What they need to start is a contest to improve their incredibly lousy on-demand service, the Silverlight player is beyond terrible. All this effort (and money) over getting 10% more accurate guesses that the same guy who liked "Terminator" will like "Terminator 2" is nice and all, but it's a bit of a time waster don't you think?
    • Re: (Score:3, Informative)

      by dyingtolive (1393037)
      Its not about the algorithm for movie sorting. Imagine situations where having a 10% more accurate guess would actually count for something important. Now imagine licensing and patenting that algorithm and building revenue from that.
    • Except some of us also like movies that may not have had huge releases or made before we had internets...

      If it wasn't for the internet I wouldn't have heard of Equilibrium (which was pulled back because of 9/11).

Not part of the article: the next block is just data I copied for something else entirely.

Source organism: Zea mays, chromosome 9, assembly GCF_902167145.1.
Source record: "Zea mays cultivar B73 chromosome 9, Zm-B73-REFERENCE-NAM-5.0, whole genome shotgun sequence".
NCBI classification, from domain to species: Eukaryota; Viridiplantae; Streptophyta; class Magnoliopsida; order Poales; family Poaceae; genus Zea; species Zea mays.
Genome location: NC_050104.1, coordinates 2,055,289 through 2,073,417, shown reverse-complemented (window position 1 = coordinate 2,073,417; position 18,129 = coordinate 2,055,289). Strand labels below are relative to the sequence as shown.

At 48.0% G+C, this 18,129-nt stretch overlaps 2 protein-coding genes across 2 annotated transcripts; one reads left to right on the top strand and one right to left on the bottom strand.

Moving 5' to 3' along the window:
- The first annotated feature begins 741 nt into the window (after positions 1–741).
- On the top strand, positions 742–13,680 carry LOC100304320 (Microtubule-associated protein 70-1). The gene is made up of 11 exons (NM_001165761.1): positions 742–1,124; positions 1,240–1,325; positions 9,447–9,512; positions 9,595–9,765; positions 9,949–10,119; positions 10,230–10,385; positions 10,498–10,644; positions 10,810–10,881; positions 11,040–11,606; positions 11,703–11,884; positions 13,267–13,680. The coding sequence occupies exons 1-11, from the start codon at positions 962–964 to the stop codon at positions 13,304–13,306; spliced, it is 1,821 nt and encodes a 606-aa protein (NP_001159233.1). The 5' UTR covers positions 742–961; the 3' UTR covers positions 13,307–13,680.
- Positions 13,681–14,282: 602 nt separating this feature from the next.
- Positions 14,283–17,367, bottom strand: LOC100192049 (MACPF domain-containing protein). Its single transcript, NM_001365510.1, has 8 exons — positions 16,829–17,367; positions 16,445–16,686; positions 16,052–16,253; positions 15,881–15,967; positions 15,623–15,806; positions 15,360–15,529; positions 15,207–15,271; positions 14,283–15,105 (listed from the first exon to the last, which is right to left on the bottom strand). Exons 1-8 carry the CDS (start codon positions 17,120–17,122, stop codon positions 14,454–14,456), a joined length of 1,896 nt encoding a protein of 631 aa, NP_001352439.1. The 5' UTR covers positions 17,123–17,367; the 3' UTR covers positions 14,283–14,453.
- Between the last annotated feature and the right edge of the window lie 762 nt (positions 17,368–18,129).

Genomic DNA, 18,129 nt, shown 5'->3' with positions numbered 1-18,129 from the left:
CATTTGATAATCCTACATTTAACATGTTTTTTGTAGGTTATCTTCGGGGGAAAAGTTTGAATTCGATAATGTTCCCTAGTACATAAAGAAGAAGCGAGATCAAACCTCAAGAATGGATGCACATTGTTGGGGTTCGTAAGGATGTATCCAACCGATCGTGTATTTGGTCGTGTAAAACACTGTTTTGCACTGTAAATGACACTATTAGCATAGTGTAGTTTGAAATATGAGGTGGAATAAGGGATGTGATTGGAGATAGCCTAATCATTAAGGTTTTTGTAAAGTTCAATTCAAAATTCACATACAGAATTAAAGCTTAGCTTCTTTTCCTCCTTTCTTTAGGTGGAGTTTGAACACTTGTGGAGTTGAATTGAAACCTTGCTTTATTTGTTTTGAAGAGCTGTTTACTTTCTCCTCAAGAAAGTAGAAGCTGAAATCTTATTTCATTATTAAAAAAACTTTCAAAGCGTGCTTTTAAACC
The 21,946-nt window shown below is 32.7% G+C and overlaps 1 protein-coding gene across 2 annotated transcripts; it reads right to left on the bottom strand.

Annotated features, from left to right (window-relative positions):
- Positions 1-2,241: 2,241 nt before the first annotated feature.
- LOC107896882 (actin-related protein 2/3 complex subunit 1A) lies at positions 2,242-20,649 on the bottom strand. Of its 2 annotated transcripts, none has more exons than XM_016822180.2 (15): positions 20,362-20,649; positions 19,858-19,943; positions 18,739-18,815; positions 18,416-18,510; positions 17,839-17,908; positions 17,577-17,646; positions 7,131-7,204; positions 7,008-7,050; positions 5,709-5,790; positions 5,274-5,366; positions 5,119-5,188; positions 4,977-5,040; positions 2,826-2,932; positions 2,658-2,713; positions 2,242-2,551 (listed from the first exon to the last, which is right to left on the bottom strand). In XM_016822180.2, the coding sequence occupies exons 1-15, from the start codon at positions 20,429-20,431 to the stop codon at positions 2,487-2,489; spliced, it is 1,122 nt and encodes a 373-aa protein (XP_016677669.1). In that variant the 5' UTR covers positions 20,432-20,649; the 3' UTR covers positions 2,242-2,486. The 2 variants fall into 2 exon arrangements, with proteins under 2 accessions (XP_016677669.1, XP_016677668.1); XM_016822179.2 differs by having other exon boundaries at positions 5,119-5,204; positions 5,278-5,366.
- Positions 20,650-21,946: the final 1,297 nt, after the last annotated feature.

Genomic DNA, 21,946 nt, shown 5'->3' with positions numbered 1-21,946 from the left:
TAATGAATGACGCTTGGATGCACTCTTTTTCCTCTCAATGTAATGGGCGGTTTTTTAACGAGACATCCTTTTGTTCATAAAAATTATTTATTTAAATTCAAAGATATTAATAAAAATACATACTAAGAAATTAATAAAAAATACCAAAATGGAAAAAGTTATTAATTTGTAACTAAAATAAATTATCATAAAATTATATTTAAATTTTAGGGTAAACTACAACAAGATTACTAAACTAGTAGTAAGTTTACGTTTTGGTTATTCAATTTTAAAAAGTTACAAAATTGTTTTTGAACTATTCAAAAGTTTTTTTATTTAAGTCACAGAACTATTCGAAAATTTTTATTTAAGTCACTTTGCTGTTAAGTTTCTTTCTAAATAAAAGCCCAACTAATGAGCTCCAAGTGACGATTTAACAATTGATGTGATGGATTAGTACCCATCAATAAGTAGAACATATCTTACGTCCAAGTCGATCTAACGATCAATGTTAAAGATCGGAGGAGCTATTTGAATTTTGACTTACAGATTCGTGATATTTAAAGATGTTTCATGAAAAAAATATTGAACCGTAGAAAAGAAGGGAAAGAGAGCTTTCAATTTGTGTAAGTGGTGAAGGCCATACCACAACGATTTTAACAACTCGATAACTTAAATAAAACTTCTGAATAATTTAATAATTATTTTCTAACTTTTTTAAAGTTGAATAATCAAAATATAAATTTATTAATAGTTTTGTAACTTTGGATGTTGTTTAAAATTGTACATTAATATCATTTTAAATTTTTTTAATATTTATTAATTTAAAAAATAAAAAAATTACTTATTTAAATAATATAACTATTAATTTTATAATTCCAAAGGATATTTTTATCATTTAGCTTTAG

Right now I go through nzbmatrix and open the IMDB links and see what I really like and give it a shot.

      Go, The Man who Knew Too Little, Equilibrium, Dark City, etc are all movies I've seen that I hadn't heard of because I was either in Middle School or they had limited releases.

      • by cparker15 (779546)

        And if it weren't for you, I wouldn't have heard of Equilibrium. Thanks!

      • I heard Equilibrium had limited release because they blew through their budget on actors & effects, then couldn't afford marketing. Do you have a source?

        NB: I don't claim to have a source for *my* assertion, only that the movie is clearly NOT low-budget, but only ran for a short time in my local theaters and has one of the most cheaply-made DVD releases I think I've ever seen. (My buddy's brother made liner notes for it with a chapter listing because there was NOTHING in the box with the disc.)

        Also I
        • Well they certainly didn't blow through it on wardrobe and props. They rocked motorcycle helmets and unbadged Cadillacs in that twisted dystopian future state...
      • Considering it's such a terrible, terrible movie, is missing out on Equilibrium such a bad thing?

    • by furrer (29920)